ON 17 AUGUST 2010, over a rambling champagne brunch at Daniell’s Tavern at The Imperial hotel in Delhi, “India’s answer to the Turner Prize” was announced.
Envisioned and realised by Martin da Costa, CEO of the Indian luxury events company Seventy EMG, the Skoda Prize for Indian Contemporary Art was born after close to ten years in incubation. Da Costa had attended the Turner Prize exhibition in 1999, featuring the contemporary artists shortlisted for that year’s award in London, and, drawn by the euphoria generated by the event that year—with nominee Tracey Emin’s exhibit My Bed rousing people awake—he’d begun to think about a similar initiative in India. “The Skoda Prize for Indian Contemporary Art was designed and developed as our deliberate attempt to create one of the world’s great art prizes,” da Costa said in his mission statement. “It is our ambition to have ‘The Skoda’ mentioned in the same breath as ‘The Turner’ one day.”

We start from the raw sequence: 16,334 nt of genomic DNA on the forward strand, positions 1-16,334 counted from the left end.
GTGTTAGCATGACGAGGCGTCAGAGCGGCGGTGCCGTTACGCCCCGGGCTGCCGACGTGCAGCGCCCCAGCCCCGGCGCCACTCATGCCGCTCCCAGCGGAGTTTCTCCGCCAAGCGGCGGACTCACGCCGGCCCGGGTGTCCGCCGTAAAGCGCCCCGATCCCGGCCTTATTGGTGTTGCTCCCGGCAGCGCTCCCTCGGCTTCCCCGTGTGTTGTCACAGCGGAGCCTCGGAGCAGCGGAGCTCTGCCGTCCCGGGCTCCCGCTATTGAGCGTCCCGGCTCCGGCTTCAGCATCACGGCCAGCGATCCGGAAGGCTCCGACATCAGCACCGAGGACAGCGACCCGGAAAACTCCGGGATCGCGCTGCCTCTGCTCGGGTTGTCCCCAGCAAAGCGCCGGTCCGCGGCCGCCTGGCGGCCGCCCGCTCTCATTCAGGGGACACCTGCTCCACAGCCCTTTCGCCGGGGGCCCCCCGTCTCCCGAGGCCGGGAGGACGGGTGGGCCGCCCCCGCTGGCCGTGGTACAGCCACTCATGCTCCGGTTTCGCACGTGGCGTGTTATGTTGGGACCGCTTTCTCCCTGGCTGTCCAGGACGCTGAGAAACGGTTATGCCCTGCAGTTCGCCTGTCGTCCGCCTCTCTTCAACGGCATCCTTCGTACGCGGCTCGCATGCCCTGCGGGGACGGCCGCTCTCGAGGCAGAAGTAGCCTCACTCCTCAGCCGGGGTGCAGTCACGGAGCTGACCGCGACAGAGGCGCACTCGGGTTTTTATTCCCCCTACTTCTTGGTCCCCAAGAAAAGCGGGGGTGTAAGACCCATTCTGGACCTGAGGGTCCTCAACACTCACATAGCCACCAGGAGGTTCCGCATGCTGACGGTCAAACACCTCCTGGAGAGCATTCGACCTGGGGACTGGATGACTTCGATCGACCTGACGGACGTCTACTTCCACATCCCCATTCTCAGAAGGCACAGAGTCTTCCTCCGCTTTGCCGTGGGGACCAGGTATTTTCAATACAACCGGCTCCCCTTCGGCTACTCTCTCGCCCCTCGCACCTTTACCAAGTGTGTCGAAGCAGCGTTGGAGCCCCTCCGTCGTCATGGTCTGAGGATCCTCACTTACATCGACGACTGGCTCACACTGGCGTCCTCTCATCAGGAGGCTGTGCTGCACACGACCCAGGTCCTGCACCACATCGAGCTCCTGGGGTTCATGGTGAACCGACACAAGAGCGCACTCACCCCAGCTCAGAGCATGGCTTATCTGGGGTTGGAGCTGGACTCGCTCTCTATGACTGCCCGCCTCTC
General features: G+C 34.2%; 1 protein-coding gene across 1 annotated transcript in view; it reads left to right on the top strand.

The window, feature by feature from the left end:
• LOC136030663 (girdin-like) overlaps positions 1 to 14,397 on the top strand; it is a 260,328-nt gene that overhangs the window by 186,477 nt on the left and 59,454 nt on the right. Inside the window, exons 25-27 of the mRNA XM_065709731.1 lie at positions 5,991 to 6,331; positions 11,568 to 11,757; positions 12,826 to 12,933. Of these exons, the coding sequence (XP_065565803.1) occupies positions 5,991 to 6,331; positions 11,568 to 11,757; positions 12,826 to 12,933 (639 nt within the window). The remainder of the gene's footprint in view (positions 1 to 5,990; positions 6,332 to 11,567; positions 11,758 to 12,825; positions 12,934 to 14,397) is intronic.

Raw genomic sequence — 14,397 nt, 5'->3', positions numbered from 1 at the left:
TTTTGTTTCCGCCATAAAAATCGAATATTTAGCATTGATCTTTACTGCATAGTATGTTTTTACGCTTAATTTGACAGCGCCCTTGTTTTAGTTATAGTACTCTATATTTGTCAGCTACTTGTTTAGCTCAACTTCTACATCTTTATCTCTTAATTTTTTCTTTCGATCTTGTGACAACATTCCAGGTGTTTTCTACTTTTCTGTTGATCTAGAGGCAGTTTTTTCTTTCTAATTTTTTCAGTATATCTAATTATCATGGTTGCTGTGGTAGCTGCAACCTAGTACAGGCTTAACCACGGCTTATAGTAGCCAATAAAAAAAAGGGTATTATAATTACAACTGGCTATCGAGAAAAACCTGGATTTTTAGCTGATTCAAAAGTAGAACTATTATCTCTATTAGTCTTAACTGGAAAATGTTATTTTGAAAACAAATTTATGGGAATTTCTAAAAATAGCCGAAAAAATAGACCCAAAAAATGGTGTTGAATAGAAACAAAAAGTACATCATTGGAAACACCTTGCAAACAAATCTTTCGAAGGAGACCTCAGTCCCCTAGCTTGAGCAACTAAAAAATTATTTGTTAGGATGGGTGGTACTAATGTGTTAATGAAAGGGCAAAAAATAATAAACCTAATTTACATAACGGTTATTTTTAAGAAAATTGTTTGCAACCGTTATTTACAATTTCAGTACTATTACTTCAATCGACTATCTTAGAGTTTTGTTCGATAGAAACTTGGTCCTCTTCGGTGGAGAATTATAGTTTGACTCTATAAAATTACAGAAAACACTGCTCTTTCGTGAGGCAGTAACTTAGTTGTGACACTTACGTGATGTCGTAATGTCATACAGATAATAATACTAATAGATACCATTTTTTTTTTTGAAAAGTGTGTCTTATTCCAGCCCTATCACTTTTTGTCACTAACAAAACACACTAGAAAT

At Rs 1 million, the Skoda Prize offered just under half of Turner’s top prize of GBP 25,000, which, given the relative age of the Indian contemporary art market, was a substantial figure. For Skoda Auto India, there was “nothing but goodwill and the joy of art” behind their sponsorship, as Thomas Kuehl, the company’s director of sales and marketing, said at the launch. After 10 years of existence in the Indian auto market, they wanted to give back to Indian society.